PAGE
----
- Research article
- Open Access
- Open Peer Review
Prioritisation criteria for the selection of new diagnostic technologies for evaluation
BMC Health Services Researchvolume 10, Article number: 109 (2010)
Currently there is no framework for those involved in the identification, evaluation and prioritisation of new diagnostic technologies. Therefore we aimed to develop prioritisation criteria for the assessment of new diagnostic technologies, by gaining international consensus on not only which criteria should be used, but also their relative importance.
A two-round Delphi process was used to generate consensus amongst an international panel of twenty-six experts on priority criteria for diagnostic health technology assessment. Participants represented a range of health care and related professions, including government, industry, health services and academia.
Based on the responses to the first questionnaire 18 criteria were placed into three categories: high, intermediate and moderate priority. For 16 of the 18 criteria, agreement with the categorisation of the criteria into the high, intermediate and moderate categories was high at ≥ 70% (10 had agreement ≥ 80%). A further questionnaire and panel discussion reduced the criteria to 16 and two categories; seven were classified as high priority and nine intermediate.
This study proposes an objective structure of prioritisation criteria to use when assessing new diagnostic technologies, based on an expert consensus process. The value of these criteria is that no one single component should be used as the decisive driver for prioritisation of new diagnostic technologies for adoption in healthcare settings. Future studies should be directed at establishing the value of these prioritisation criteria across a range of healthcare settings.
A correct diagnosis is central to guiding choice of treatment, monitoring the effects of that treatment, as well as determining prognosis. Diagnosis involves both clinical skills (e.g. physical examination), as well as techniques to measure physiological parameters (e.g. blood pressure), and biochemical, haematological, other pathological and radiological investigations. New diagnostic technologies are continually being developed and marketed, while technologies that are currently used in hospital or traditional laboratory settings are increasingly being repackaged as point of care devices. However, improvements in diagnostic technologies do not inevitably translate to benefits to patient care . For example, a new test may not have a clearly defined role in an existing diagnostic pathway, or may simply contribute to diagnostic uncertainty. Unlike randomised trials of interventions, which have a control arm, most studies of diagnostic accuracy do not compare the outcome from the use of the new test with existing tests .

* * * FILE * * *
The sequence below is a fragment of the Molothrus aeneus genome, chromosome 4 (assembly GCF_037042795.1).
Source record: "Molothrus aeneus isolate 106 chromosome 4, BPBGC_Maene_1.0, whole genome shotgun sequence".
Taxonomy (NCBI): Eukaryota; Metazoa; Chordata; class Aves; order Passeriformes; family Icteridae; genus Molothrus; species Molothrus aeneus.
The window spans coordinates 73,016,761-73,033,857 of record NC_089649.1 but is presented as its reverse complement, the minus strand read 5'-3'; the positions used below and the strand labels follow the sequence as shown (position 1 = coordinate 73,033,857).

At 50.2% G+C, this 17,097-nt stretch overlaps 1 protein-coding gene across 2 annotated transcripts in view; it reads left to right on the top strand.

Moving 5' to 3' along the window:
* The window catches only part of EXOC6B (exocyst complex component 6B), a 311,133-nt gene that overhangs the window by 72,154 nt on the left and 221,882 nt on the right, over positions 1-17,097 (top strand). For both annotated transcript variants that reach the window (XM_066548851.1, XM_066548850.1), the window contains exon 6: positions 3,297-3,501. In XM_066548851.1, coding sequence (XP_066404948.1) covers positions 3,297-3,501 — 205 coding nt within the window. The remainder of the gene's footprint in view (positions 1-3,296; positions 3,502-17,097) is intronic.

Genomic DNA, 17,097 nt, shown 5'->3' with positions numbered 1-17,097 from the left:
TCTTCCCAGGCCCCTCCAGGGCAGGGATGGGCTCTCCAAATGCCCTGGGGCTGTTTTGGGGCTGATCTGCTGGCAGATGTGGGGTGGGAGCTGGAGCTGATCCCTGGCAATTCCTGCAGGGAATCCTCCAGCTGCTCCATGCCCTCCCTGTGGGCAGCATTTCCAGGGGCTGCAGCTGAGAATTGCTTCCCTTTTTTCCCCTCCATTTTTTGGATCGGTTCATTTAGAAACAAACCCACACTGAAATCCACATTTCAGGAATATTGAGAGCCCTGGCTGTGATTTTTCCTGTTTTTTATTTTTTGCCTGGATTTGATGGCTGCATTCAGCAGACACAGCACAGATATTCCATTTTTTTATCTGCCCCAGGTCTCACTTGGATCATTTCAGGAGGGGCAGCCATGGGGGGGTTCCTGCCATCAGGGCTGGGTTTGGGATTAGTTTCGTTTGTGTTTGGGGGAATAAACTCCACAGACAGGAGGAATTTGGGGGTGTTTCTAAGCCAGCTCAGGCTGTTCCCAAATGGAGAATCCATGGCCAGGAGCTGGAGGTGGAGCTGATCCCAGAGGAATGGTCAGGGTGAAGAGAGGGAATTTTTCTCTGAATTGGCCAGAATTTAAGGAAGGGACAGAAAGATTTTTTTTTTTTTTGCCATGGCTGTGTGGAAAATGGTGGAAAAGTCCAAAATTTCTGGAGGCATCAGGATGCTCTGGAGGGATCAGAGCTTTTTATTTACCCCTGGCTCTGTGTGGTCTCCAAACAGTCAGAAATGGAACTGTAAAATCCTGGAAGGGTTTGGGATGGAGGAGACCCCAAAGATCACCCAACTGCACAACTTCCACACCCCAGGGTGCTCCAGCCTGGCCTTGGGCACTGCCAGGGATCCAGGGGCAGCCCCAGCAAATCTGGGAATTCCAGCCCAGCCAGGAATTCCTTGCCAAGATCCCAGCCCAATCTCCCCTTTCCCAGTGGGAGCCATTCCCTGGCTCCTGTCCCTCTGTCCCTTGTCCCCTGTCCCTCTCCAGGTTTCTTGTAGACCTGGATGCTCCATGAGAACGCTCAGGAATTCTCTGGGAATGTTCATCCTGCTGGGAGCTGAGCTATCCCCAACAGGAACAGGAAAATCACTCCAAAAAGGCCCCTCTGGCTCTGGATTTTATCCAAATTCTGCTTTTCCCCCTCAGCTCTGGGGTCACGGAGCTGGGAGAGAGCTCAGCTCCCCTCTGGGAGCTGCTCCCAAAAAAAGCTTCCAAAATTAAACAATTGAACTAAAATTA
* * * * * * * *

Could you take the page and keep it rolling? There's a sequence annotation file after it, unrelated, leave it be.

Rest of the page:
In order for health care purchasers and providers to assess the importance and role of a new diagnostic technology in the diagnostic pathway, it is vital to have a process that can identify which technologies require more detailed or formal assessment, such as technology assessments or evidence-based summary reports. Simply using the efficacy data of a new diagnostic technology derived from a clinical study to determine adoption in the healthcare setting is inadequate . This approach does not take into account all the factors influencing adoption of a test, such as the clinical setting, disease prevalence and proposed use.
Prioritising health technologies for further assessment, particularly for therapeutic interventions, is well established among international health technology assessment (HTA) bodies. Priority setting has involved both quantitative methods or scoring systems , as well as consensus guidelines. Quantitative models have been developed, for example by the Institute of Medicine in the USA, who developed a specific quantitative method to calculate priority scores based on criterion weight, as well as scores proposed by the Committee on Priorities for Assessment and Reassessment of Health Care Technologies , and the Technology Assessment Priority-Setting System (TAPSS) developed by the Council on Health Care Technologies . In Europe, the EEC-funded EUR-ASSESS project for the coordination of HTA activities produced a set of guidelines for the priority setting of HTA projects . Indeed, a recent systematic review identified 12 different priority setting frameworks used among 11 international HTA agencies, with a total of 59 different priority setting criteria . Although the existing frameworks are intended to be applied to all technologies, there is a paucity of guidance on methods for prioritising diagnostic technologies in particular.